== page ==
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Guide: What is SerpClix and Is It Worth Using in 2024?

Written by James Parsons • Updated March 28, 2024

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What is SerpClix

In the world of money making schemes and the so-called “beer money” tier of online labor, there are many different options. There are sites you can go to fill out surveys, there are sites you can use to mindlessly click ads, there are AI data annotation platforms paying pennies, there’s the venerable not-worth-the-time Amazon Mechanical Turk, and many more.

It makes you wonder, sometimes, what’s going on behind the curtain. Who is using these services on the other side, and for what purpose?

SerpClix is a platform that does two things for two different groups of people.

  • For people who want to make money, SerpClix is a way to monetize Google searches at a rate of 5-10 cents per click.
  • For people who want clicks to their website, SerpClix is a way to buy that traffic outside of the usual PPC advertising ecosystem.

So the question is, is this worthwhile at all for either side of the coin? Let’s talk about it.

SerpClix For Users

The bulk of this post will be focused on the business side of things, but I want to take a moment to talk about what it entails from the user side. This is important for businesses too, because it tells you what you need to know, if you know about how SEO works.

SerpClix users sign up, and can do so from anywhere in the world. There’s no interview process, no vetting, nothing; sign up, and you’re in. All you need to do to get started, besides create an account for tracking purposes, is install their Firefox browser extension.

SerpClix Extension

What does the extension do? It gives you a task and tracks your progress on that task. The task is usually “Search Google for [search term here.]”

This task is paid for by a business, right? So, that business is the one that wants the traffic. The browser extension makes sure this happens by highlighting the specific result you’re meant to click in red so it’s easy to find. There’s a timer for your window to do the search and click the link, and when that timer expires, you can’t do that task anymore.

The extension monitors for the appropriate link click, and when it sees it, it credits you with the amount the click was worth. As mentioned above, that’s usually between $0.05 and $0.10.

How many Google searches could you do in an hour? 50? 70? Even at 5 cents each, that’s something like $2.50 an hour or so. It’s not anywhere near a living wage, but do a few hours a week, and you can offset the cost of a Steam game or something, right?

Well, not exactly. You don’t get an unending stream of these clicks. There are also clicks that require something like map searches, where the link to click is impossible to find, or even searches that lead directly to a .exe or other file download, which don’t resolve a website and thus don’t count for the pennies. Most users report making between $20 and $60 per month at the most.

It’s important to note here that nowhere in this process is there any responsibility to, say, read the site, click around, spend time on it, or even really parse what you’re trying to click through. I’ve seen some users report being directed to malware, some claim they’re being told to Google search illegal substances, and a bunch of other sketchy stuff.

Oh, and a lot of people report that SerpClix randomly blocks or bans people for arbitrary reasons with no explanation or even notice beyond being unable to log in.

A fine, upstanding business model, wouldn’t you say?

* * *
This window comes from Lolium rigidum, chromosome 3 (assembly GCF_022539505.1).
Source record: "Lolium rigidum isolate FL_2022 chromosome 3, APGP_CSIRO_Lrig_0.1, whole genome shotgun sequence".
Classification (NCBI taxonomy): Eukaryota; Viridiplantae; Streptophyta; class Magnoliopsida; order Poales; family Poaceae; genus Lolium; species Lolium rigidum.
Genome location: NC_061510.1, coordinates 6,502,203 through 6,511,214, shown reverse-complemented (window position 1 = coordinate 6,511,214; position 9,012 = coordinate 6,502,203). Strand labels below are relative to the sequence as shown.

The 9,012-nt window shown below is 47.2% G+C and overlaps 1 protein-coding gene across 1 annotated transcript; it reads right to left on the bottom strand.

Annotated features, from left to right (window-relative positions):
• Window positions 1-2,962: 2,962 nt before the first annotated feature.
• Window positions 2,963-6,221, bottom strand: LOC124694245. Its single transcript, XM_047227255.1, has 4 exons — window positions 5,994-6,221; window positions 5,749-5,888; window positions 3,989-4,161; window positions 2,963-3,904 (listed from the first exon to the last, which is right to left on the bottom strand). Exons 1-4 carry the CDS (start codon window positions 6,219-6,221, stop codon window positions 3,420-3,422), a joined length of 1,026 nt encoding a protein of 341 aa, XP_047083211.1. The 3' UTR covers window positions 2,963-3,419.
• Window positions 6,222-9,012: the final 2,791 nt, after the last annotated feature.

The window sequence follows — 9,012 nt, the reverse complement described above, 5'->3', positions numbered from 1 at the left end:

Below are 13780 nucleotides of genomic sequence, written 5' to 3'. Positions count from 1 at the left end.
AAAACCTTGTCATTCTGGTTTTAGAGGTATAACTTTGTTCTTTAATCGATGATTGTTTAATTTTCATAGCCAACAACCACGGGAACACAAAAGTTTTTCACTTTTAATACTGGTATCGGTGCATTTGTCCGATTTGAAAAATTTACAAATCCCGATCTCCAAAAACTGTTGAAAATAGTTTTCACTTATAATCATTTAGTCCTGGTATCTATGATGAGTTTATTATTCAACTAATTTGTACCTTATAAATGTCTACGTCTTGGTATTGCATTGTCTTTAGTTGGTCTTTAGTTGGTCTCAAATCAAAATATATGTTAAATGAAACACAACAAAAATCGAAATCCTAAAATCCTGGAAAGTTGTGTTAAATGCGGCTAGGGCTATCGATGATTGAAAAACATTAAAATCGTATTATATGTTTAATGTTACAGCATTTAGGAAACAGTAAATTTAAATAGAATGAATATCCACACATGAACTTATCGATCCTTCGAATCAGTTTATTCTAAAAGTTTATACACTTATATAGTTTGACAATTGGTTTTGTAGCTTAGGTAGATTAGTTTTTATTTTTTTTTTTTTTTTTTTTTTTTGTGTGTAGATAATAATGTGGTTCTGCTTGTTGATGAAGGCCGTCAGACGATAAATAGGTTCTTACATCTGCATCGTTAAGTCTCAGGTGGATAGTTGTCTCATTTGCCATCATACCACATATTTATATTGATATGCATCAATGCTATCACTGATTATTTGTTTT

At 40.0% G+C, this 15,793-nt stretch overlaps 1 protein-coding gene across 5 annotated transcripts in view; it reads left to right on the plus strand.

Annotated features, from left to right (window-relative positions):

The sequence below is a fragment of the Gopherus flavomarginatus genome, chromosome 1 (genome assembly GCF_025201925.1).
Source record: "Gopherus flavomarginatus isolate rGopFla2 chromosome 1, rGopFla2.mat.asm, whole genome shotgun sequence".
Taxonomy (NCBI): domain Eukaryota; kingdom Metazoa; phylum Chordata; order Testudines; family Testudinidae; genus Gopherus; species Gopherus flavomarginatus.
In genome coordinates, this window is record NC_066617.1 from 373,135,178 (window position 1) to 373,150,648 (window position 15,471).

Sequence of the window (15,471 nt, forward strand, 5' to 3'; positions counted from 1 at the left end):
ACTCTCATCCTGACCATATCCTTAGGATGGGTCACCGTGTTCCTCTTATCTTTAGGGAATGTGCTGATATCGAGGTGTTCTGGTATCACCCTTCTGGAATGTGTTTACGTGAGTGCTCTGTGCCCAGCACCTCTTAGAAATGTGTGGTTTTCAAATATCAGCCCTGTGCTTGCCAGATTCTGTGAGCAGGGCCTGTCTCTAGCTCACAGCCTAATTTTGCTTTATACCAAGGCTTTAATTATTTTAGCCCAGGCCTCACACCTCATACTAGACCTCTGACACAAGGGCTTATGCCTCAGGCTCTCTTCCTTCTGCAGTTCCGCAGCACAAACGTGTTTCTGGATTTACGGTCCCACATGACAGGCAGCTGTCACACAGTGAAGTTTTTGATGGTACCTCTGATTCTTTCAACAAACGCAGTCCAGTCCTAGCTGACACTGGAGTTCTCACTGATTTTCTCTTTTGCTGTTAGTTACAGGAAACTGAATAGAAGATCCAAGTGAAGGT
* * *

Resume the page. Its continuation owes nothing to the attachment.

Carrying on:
SerpClix for Businesses

Now that you know what’s going on behind the curtain, what do you think for a business?

On the face of it, SerpClix presents itself as a legitimate traffic-driving business. After all, they boast that they have real human clickers, not bots. Click-through rate is a search ranking factor, after all. The case study they cite is ten years old, but click rates are undeniably important, so it’s really not a flawed premise.

SerpClix charges for their clicks, of course. You can buy monthly plans or a one-time package of clicks. The baseline pricing gives you 4,000 credits, which is, according to them, either about 444 clicks from unfiltered global sources or 235 clicks from individual countries, presumably the USA, Canada, and other “high value” English-speaking nations. That package is $150.

The credits system serves to obfuscate the cost per click, but you can math it out pretty easily.

  • Global: $0.33 per click.
  • Individual: $0.63 per click.

Remember reading above, if they’re paying $0.05 per click to their clickers, that means they’re pocketing between $0.28 and $0.58 per click here. Or, from that $150 pack, $127.8 is pure profit in their pocket.

That’s for their one-time package. The largest subscription package, boasting 150,000 credits and a 96% discount from the starter plan, costs you $2,497 per month. That’s “About 16,500 clicks,” according to their pricing page, which works out to be $0.15 per click.

SerpClix Monthly Pricing

If you want to math things out more on your own:

One-Time Package Pricing:

  • 4,000 credits for $150
  • 8,000 credits for $250
  • 20,000 credits for $500
  • 50,000 credits for $1,000
  • 140,000 credits for $2,500
  • 300,000 credits for $5,000
  • 650,000 credits for $10,000
  • 1,300,000 credits for $20,000 (who in the universe is buying this?)

Monthly Package Pricing:

  • 6,000 credits for $197
  • 12,000 credits for $297
  • 25,000 credits for $497
  • 55,000 credits for $997
  • 150,000 credits for $2,497

And, if you dig around in their FAQ, you can find the specifics:

  • All Country clicks cost 9 credits each
  • Individual Country clicks cost 17 credits each

Now, I want to go on a tangent here for a second.

About 15 years ago, there was this little-known company called Microsoft, and they operated this online service a few people used called Xbox Live. Through Xbox Live, you could buy games, subscriptions, in-game purchases, and various little microtransactions. The thing is, you couldn’t do this just with money; you had to first buy Microsoft Points. This was usually at a rate of 400 points for $5.

Fine, right? Except here’s the trick: things on Xbox Live often cost, say, 150, or 350, or 500, or some other uneven amount of points. Your $5 points purchase would get you the $3.75 worth of the item you wanted, and the remaining points wouldn’t be enough to buy anything else unless you bought more points. It was pretty rare that the sum total of the items you wanted would round out to a multiple of 400 points to leave you with a clean zero.